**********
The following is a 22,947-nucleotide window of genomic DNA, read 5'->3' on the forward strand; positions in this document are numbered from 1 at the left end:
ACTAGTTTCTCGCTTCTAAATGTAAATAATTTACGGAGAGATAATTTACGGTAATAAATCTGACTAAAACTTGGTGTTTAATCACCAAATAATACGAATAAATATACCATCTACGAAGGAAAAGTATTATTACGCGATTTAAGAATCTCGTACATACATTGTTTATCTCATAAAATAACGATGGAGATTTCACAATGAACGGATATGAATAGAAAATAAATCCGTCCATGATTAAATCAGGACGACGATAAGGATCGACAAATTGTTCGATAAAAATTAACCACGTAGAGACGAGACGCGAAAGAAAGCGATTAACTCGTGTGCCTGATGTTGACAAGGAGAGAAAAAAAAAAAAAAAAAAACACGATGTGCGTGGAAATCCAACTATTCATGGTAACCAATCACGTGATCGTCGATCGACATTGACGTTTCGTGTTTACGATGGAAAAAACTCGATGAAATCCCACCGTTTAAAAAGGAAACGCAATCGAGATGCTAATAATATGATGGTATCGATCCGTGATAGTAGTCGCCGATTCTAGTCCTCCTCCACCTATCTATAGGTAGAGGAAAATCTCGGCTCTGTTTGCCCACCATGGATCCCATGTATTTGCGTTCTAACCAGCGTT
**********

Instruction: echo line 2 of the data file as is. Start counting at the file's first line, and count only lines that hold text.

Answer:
ACTAGTTTCTCGCTTCTAAATGTAAATAATTTACGGAGAGATAATTTACGGTAATAAATCTGACTAAAACTTGGTGTTTAATCACCAAATAATACGAATAAATATACCATCTACGAAGGAAAAGTATTATTACGCGATTTAAGAATCTCGTACATACATTGTTTATCTCATAAAATAACGATGGAGATTTCACAATGAACGGATATGAATAGAAAATAAATCCGTCCATGATTAAATCAGGACGACGATAAGGATCGACAAATTGTTCGATAAAAATTAACCACGTAGAGACGAGACGCGAAAGAAAGCGATTAACTCGTGTGCCTGATGTTGACAAGGAGAGAAAAAAAAAAAAAAAAAAACACGATGTGCGTGGAAATCCAACTATTCATGGTAACCAATCACGTGATCGTCGATCGACATTGACGTTTCGTGTTTACGATGGAAAAAACTCGATGAAATCCCACCGTTTAAAAAGGAAACGCAATCGAGATGCTAATAATATGATGGTATCGATCCGTGATAGTAGTCGCCGATTCTAGTCCTCCTCCACCTATCTATAGGTAGAGGAAAATCTCGGCTCTGTTTGCCCACCATGGATCCCATGTATTTGCGTTCTAACCAGCGTT